A virtual forum hosted by CEA brought elementary school classroom teachers, special education teachers, media specialists, literacy coaches, school social workers, and others together to share tips, tricks, and challenges—and a few laughs—related to distance learning.
Among the hurdles teachers reported:
- “Different schools and districts are comparing themselves to each other, but we don’t all have the same capacity and resources.”
- “If we have to do this in the fall, we need time—teachers need time, teams need time—to really plan and make this work. We are already finding ourselves working long days and nights, often until 11 p.m.”
- “The level of documentation for special education teachers is through the roof. It took me four hours to update my assignment log and parent contact log. I’m working 10-to-14-hour days, seven days a week. It’s a good thing my own children are grown, but many of my colleagues also have school-age children at home.”
- “Some Facebook groups have become pretty hostile, so set your boundaries.”
- “One student told me she left her apartment yesterday for the first time in eight weeks. How can that be good?”
- “My own son has regressed a little bit during this time, needing me—his parent—around all the time.”
- “I’m afraid we’re either going to see a zillion new referrals for special education in the fall or none at all. And neither is a good scenario.”
- “Student engagement has not been tackled or figured out, so grading is going to be a challenge.”
- “There is a huge difference in live versus asynchronous learning within and among districts. Some districts have legal guidance prohibiting certain things, such as live video conferencing, while others allow it. There’s no consistency.”
- “As a school media specialist, I’ve been on the tech end of it, rolling out Chromebooks, figuring out how to get them handed out, helping students and parents learn how to use them, getting families access to Wi-Fi. Not every parent or child has the same facility with technology. Not every family has the same access.”
- “I had a parent say this about his student: ‘I had no idea he would be like this. I am so sorry.’”
- “You can definitely tell that some students are getting a lot of help from parents while others are left on their own.
- “In the beginning, we were told that we didn’t have to track students’ assignments, but now we are having to track all of this and to pick standards for grading first-graders with all these varying degrees of help at home.”
- “Sometimes you are seeing students who were having trouble composing a complete sentence and are now submitting whole opinion pieces with an introduction, body, and conclusion. I had a parent admit to me that she’s been doing all of her second-grader’s work all week.”
- “What is this going to look like in September, if we are still doing virtual learning and I have five-and six year olds that I don’t know? At least with this class, I had more than half the school year to get to know these little ones. I just am so concerned about what’s going to happen when these very young children are new to this, and I’ve never met them and have to teach them this way.”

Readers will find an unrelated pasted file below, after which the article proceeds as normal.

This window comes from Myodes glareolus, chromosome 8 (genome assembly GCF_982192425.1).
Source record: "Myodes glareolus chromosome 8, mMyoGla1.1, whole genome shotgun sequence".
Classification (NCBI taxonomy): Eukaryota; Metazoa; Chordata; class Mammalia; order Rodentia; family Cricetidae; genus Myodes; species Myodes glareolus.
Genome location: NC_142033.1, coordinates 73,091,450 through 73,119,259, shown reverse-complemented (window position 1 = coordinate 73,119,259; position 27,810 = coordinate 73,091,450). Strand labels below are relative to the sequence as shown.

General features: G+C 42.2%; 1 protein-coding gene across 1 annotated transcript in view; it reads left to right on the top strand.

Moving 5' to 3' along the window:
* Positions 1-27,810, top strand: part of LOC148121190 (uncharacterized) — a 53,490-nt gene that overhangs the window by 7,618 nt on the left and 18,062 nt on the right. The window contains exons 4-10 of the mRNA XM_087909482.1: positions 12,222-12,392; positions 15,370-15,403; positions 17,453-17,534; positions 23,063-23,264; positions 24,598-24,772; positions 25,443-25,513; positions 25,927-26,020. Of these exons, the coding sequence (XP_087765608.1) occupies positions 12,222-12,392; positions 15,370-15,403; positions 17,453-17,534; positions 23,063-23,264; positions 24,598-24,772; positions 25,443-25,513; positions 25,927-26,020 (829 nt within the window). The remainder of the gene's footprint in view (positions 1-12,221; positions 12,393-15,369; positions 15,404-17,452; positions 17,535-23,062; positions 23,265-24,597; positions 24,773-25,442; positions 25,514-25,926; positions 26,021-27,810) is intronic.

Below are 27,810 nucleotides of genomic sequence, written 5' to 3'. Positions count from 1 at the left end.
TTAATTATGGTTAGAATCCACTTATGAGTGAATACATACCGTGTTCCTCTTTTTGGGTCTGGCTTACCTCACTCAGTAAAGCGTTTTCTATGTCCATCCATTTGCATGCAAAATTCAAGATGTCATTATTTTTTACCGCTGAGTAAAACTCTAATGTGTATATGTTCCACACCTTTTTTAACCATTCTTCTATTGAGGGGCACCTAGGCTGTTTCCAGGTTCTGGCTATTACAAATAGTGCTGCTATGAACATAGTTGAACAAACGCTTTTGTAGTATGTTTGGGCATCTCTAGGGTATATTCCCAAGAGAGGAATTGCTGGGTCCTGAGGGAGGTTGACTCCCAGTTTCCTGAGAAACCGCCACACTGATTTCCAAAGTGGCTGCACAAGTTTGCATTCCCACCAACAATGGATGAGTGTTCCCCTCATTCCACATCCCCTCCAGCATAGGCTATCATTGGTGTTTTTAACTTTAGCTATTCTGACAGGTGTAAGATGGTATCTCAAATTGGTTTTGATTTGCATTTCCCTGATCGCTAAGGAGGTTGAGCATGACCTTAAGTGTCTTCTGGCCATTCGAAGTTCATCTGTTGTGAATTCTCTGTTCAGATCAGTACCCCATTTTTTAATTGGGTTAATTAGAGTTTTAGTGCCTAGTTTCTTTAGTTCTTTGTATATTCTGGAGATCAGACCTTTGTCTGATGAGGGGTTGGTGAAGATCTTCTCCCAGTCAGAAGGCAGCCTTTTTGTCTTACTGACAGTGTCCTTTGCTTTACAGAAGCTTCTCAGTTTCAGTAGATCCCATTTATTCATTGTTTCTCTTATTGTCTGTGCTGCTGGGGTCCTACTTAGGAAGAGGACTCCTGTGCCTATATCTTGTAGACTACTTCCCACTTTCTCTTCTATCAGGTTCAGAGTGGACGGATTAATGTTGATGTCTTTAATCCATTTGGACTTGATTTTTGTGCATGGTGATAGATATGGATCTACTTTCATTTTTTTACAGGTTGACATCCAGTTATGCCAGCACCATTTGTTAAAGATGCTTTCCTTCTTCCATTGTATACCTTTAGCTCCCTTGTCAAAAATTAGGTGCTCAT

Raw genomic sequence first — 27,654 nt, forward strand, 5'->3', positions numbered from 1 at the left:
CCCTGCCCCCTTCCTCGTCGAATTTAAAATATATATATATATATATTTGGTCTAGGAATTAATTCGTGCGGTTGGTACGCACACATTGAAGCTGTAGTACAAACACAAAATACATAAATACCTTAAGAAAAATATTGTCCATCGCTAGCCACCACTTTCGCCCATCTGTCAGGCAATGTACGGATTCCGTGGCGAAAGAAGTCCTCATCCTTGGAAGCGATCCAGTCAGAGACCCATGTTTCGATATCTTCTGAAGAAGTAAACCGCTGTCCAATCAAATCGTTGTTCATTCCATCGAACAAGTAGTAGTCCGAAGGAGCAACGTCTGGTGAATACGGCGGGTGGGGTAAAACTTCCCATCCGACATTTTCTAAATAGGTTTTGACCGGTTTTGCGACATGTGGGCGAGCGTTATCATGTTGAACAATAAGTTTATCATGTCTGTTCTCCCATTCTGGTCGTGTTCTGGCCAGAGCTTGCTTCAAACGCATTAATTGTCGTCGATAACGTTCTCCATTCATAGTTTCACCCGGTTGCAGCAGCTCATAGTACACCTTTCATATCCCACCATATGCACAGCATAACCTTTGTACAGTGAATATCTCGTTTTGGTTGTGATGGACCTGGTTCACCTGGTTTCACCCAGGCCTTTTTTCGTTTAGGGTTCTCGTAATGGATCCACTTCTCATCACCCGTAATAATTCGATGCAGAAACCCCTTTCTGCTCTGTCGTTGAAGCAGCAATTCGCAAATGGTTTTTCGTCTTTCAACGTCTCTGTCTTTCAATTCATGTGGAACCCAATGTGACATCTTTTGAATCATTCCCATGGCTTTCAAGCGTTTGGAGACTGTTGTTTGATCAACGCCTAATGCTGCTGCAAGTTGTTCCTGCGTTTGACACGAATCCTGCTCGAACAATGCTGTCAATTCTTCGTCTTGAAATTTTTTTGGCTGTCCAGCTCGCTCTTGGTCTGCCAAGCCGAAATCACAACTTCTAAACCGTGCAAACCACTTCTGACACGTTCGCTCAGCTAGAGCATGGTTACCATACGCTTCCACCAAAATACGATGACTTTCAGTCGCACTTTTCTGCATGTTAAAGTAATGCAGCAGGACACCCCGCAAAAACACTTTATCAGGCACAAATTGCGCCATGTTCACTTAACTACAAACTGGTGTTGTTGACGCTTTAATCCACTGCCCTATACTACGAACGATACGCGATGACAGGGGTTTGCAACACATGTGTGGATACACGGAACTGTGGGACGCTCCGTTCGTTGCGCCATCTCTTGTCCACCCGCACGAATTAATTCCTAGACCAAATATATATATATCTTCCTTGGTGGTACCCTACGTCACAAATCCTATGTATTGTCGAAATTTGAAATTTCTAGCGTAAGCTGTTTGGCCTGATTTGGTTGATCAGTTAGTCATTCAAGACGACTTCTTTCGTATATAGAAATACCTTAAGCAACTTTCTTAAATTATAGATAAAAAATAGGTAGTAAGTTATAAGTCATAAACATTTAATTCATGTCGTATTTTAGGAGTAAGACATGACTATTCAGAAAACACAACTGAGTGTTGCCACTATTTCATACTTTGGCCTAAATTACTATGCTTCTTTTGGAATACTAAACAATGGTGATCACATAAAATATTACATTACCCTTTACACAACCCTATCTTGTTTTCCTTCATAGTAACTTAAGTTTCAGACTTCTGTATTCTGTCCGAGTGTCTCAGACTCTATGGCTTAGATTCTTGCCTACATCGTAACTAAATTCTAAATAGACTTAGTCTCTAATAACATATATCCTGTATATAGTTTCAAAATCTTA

According to a new survey from CEA, AFT Connecticut, and WFSB Channel 3, distance learning is causing stress and overwhelm for teachers, whose workload has increased.
Watch WFSB’s report from last night, and tune in tonight and Wednesday at 11 p.m. for more special reports on how students and teachers are handling the transition to distance learning during the COVID-19 pandemic.
During these challenging times teachers are going above and beyond to learn new skills to reach their students. Watch CEA members from around Connecticut describe teachers’ role during this health emergency.
Teachers are taking on the challenge of educating during a pandemic and are innovating to keep their students learning, CEA President Jeff Leake told WTIC Radio during a recent interview.
“I’ve been a teacher for over forty years in Connecticut, and clearly nothing has ever been in front of me like what’s in front of our teachers right now,” Leake said. “They are rising to the challenge and really stepping up.”
He continued, “I am so admiring of the effort, the intensity, that teachers are putting into this—trying to make sure that, though we can’t replicate the classroom environment, we’re out there trying to make sure that kids are still learning.”
Addressing Governor Lamont’s executive order requiring school districts to continue to pay school staff during the pandemic, Leake said, “Our teachers recognize that schools are education communities. It’s not just about the teachers or the paraprofessionals, it’s about everyone who contributes to the learning of our students.”
Listen to the full interview.
Stratford physics teacher Kristen Record after a morning video conference with her AP students.
As learning has moved online in many districts, especially among secondary students, there has been a learning curve for both students and teachers. Video conferencing tools can enhance student-teacher interactions, but only if proper steps are taken to manage security issues and make sure students know how to use the platform appropriately.
Stratford teacher Kristen Record, a physics teacher at Bunnell High School, says she has found video conferencing to be a great teaching tool, given the circumstances, at the high school level. “I get to see my kids’ expressions and have real-time interactions and discussions. It’s also really important for students’ emotional well-being to have time with their class community.”
Video conferencing has been so successful for the 2011 Connecticut Teacher of the Year partly because, before launching into her first online lesson, she made a point to teach students both how to use the platform and the proper etiquette for video conferencing. Read more